That foundational goal of the UN system is sounded in the appeal to “humanity,” and, if Goldsmith and others are correct about the present illegality of actions in collective self-defense, then East Ghouta may be where international law recedes but the world state of states remains, or ought to. Echoing Goldsmith, if from a position of obviously lesser expertise, Noah Millman wrote, “Nobody alleges that a strike against Syria [would be] an act in self-defense.” Though the so-called Article 51 self-defense exception was initially discussed in this context, specifically in relation to Turkey and other front-line states, the popular right of self-defense would be much broader, and already underlies the so-called norm: Put simply, we – all of us, from Manhattan to Ghouta – share a right of self-defense distinctly against total war. In relation to chemical weapons – demonstrated efficient tools of genocide (as the President just tried to remind us, apparently to little effect) – all citizens of the world, and through them all nation-states, share this distinct right of self-defense against their use against people as people: us all. Any erosion of that norm poses a threat to each and all of us, and to all of our descendants – if any.

To the extent we cannot construct or re-construct the principles for a collective right to life in the age of weapons of destruction of the masses and disruption of global-ecological homeostasis, those principles may be expected to construct or re-construct themselves for us, and through us.

3 comments on “After East Ghouta 3: Indicting the Law

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  1. Came across a quote that seems apt in some way, although not knowing anything about Nicholas of Cusa I can’t say much exactly what it’s saying:

    If modernity is a messianic concept of time, open to an unknown future, then our connection to the present must be restrained. Perhaps we are only sojourning here, poised and waiting for the end of time. On the other hand, just as urgently as during the Renaissance, it would seem that the “heart of modernity” is open to the “heart of antiquity.” The capacity of ruins to communicate, and the interest of ancient writings might be marvelled at again. Nicholas of Cusa demonstrated that a return to antiquity could lead to the discovery of new paths during a historical period of spiritual disquiet and political crisis.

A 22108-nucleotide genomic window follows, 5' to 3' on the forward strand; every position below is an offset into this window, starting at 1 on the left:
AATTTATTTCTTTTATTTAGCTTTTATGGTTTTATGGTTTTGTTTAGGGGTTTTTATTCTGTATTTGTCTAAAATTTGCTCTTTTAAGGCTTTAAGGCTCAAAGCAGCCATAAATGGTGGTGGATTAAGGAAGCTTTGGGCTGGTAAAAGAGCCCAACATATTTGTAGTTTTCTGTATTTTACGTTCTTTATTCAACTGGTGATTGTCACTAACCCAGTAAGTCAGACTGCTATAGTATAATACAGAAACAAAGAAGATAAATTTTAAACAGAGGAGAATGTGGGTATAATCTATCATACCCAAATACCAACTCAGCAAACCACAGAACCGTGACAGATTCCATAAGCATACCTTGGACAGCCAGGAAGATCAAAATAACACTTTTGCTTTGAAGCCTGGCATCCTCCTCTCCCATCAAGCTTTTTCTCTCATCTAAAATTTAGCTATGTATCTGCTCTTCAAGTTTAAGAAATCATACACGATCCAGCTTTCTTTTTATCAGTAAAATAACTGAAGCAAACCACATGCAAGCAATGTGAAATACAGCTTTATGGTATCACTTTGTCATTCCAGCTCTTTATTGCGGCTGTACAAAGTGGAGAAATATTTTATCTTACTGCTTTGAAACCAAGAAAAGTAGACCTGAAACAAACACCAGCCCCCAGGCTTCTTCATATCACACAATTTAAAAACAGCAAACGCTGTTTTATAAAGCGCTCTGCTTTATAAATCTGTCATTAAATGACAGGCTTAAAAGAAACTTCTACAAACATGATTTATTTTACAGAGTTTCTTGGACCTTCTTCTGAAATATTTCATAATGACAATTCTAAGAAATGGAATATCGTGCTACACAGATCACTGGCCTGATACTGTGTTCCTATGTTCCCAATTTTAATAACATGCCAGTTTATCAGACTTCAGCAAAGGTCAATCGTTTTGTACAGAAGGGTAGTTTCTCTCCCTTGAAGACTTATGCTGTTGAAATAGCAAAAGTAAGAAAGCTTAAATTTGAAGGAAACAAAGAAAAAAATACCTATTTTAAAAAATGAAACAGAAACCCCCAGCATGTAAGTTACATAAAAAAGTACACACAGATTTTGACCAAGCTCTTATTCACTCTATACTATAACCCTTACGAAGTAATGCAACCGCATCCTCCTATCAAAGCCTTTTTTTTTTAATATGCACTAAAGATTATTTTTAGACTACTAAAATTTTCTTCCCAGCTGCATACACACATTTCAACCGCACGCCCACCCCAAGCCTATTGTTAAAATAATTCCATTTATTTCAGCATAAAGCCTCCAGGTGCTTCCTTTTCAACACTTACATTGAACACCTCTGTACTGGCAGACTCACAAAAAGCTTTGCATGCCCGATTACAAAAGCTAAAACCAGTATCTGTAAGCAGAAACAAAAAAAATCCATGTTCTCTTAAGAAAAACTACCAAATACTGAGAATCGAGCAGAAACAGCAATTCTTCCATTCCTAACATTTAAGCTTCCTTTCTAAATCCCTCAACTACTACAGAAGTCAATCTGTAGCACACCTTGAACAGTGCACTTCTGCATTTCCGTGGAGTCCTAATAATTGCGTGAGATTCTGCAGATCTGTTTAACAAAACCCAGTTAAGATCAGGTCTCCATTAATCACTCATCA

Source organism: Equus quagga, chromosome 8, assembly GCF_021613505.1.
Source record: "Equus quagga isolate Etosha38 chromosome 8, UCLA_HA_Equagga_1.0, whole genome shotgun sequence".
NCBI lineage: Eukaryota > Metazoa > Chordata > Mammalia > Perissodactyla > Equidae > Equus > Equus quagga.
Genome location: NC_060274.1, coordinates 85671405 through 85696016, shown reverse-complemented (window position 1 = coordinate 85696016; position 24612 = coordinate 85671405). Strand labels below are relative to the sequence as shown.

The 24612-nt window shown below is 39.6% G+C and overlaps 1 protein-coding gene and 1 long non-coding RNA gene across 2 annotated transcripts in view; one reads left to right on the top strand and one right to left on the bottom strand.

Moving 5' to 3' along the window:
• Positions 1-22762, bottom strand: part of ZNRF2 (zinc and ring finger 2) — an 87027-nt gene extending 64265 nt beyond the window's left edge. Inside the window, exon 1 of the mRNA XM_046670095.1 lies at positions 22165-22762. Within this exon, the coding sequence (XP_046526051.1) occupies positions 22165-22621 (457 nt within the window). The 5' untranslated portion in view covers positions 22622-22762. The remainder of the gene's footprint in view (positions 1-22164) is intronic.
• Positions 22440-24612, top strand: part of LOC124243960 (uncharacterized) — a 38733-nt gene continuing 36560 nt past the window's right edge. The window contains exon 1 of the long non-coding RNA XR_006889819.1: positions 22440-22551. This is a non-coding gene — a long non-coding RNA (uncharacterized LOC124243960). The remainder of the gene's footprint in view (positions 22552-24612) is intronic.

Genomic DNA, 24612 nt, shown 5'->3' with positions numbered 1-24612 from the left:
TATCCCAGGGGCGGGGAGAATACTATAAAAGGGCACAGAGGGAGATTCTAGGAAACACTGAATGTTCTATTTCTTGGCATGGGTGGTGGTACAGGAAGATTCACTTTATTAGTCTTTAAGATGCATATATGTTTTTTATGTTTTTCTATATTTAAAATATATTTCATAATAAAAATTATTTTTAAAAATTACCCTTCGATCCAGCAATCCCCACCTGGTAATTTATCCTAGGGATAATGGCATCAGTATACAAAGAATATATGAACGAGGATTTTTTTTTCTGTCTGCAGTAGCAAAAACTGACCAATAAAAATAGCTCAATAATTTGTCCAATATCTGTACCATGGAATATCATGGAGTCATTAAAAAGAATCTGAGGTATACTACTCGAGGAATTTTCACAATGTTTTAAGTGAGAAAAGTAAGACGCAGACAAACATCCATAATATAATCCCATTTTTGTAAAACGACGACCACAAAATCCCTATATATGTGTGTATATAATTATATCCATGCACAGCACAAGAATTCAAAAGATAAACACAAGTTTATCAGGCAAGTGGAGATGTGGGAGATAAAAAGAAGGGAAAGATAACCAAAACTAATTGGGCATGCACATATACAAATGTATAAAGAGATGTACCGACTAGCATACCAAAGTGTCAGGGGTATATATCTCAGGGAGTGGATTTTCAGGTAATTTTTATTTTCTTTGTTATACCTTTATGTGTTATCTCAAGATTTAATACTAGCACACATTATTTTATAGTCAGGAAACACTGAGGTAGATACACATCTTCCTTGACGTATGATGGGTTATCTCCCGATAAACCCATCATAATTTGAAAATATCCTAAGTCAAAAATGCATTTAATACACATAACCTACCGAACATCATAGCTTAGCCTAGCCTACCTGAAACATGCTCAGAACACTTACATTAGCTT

In the Middle “Nicholas of Cusa

    Apparently, his innovation was to argue that governance comes from the consent of the people:

    Over the last century scholars of political history have singled out chapters, particularly in Book 2, where Nicholas discusses consent as a prerequisite for legitimate law and government. Going beyond tradition and canon law, he argues on the basis of people’s natural freedom (“men are by nature equal in power and equally free”) that all governance comes from the consent of the subjects. This argument to explicitly institutionalize consent is Nicholas’ original contribution. He follows it with proposals on representation that move from representation as virtual impersonation to representation as delegation based on those represented selecting their representatives. This is one of the first explicit statements in the West of the institutional limits to be placed on rulers and of the idea that people must consent to their representative institutions.
    Casunus, Nicholas “Stanford Encyclopedia of Philiosophy

    Unfortunaely, seeing a critical point, as you suggest, is not the same as managing it. In particular, managing consent in the face of a “messianic concept of time” at odds.

    Just rambling here…fine post.

    • Thanks – in addition to helping with sanity-testing, comments also encourage me to look at the post and locate typos and other problems, so double thanks.

      The book referred to in the first quote looks interesting. I think I may put it near the top of my reading list: Have you read it?

      I did not know that Nicholas of Cusa addressed the particular consent/representation/delegation problematic, which I associate first with Aristotle and Plato, where it is mostly implicit, and which, as we’ve discussed, becomes a central and very explicit political-philosophical question during the transition to the modern mass society. It’s in a way at the heart of the ongoing argument with our friend b-psycho.

  2. I haven’t read it – right now my reading comprehension is over taxed between the Buddhist book I’m reading and your own estimable posts. At any rate the In the Middle crowd can come up some pretty interesting thoughts on Modernity through the lens of Medievality.